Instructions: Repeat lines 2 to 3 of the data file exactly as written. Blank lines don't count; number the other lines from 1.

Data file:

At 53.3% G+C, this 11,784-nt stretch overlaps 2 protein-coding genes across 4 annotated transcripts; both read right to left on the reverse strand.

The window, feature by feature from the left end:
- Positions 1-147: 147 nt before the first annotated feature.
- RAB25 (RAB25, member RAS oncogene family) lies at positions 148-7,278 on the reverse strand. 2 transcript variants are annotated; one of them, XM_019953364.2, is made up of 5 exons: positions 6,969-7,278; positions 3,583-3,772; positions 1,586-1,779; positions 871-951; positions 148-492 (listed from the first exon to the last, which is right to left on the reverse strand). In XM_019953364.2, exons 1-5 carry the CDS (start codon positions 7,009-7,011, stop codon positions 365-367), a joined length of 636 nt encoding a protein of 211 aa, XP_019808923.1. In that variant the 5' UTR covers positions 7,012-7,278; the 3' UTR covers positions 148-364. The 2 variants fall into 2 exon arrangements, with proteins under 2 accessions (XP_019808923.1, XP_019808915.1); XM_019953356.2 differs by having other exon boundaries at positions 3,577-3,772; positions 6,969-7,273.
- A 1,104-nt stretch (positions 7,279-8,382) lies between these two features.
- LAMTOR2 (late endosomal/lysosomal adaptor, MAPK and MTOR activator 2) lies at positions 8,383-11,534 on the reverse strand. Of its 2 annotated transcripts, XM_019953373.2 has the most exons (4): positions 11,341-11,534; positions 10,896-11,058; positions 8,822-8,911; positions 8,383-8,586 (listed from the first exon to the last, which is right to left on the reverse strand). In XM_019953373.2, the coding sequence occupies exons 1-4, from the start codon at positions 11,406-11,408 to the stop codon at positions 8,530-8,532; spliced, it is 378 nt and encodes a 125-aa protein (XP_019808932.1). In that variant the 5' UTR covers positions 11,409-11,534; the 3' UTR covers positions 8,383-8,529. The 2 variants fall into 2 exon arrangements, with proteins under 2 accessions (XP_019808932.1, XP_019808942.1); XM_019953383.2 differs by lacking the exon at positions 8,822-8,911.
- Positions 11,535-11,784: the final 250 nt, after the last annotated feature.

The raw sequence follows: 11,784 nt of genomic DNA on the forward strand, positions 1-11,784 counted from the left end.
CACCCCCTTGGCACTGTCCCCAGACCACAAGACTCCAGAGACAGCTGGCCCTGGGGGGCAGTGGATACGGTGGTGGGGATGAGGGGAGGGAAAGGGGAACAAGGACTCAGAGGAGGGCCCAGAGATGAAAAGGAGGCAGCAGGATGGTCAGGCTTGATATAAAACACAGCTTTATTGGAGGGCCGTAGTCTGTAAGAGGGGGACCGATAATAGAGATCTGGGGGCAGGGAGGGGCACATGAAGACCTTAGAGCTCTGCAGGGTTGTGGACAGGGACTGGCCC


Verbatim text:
The window, feature by feature from the left end:
- Positions 1-147: 147 nt before the first annotated feature.